Introduction: Posterior rhabdosphincter reconstruction (PRRS) following radical prostatectomy
was designed to improve early urinary continence. We executed a randomized
clinical trial comparing early continence rates in patients undergoing urethrovesical anastomosis with or without periprostatic reconstruction.
Methods: We conducted a randomized clinical trial (NCT03302169) intended to detect a 20% difference in 1-month continence defined by a patient response of 0 to question 3 of the EPIC26 questionnaire urinary domain, comparing standard running vesicourethral anastomosis (controls) to PRRS followed by standard running vesicourethral anastomosis (PRRS treated). Further continence outcomes were assessed by time to have no leakage (dry pad first date), 24-hour pad weights and time until stop using pad/any protection (Pad 0 first date), ICIQ-SF and IPSS questionnaires. Patients had clinically localized prostate cancer and were blinded. Surgeons were notified of computer randomization (random.org) after prostate excision. Patients and data gatherers were blinded to treatment allocation.
Results: A total of 158 patients were randomized between January 2017 and September 2018. 153 patients completed the 6 months study first analysis. Preoperative clinical and functional variables were equivalent between study arms. 50th percentile of patients with dry pad and patients without any protection in the PRRS group was 23 and 34 days, respectively. While 49 and 81 were the equivalent distribution of the control group. Univariate analyses showed that the type of reconstruction was related with absence of any protection 1 month after the surgery (p=0.012) but it wasn’t associate with the dry pad status. No differences were found at 6 months or using the questionnaires specific domains . We performed a multivariate analysis including PSA, BMI, age, prostate volume, lymphadenectomy, nerve-sparing technique and the reconstruction type. PRRS was the only independent predictor of dry pad status and use of any protection at 1 month (Pad 0). The Kaplan-Meier curve demonstrated the statistically significant difference between both techniques in time to recovery early urinary continence.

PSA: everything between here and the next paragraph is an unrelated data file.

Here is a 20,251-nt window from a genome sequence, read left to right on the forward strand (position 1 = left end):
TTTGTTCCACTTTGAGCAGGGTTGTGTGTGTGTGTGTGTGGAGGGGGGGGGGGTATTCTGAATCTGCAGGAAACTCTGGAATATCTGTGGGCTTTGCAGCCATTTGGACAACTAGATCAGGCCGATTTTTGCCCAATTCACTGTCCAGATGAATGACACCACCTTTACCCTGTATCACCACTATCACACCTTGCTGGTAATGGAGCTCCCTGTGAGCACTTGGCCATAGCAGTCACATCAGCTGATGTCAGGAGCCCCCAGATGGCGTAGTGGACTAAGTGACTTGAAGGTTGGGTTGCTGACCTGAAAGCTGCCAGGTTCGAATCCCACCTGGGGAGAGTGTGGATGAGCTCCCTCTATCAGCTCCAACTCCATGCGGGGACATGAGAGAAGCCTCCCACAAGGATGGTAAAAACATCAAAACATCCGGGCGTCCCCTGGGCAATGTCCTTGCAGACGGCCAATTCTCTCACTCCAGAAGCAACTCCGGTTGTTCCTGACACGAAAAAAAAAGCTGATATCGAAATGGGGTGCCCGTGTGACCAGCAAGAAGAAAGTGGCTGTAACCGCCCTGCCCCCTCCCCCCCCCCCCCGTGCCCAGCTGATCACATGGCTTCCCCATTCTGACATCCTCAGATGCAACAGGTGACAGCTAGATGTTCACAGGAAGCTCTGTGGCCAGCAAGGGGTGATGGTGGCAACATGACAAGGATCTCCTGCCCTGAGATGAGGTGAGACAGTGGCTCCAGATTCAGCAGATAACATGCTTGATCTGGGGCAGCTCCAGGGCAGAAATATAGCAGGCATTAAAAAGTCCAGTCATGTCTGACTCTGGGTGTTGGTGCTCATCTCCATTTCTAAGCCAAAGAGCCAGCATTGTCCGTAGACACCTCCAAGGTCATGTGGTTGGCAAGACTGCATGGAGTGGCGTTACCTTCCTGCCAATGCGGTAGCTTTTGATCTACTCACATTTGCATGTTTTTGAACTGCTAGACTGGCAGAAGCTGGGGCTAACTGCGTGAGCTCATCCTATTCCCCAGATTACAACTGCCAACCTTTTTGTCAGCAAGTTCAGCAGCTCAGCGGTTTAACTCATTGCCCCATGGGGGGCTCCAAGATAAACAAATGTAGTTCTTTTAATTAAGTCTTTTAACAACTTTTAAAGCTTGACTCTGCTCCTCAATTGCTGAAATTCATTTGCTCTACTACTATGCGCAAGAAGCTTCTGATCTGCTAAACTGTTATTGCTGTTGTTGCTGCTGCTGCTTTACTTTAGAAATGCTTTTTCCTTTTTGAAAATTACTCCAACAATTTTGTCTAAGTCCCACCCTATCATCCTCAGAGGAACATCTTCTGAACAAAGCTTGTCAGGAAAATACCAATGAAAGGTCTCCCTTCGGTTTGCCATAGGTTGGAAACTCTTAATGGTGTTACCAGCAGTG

Conclusions: In this randomized clinical trial posterior rhabdosphincter showed a clear benefit in early urinary continence. To determine the date of dry pad and Pad 0 seems to be more reliable than apply validated questionnaires in established timeframes in order to assess continence status after radical prostatectomy. Source of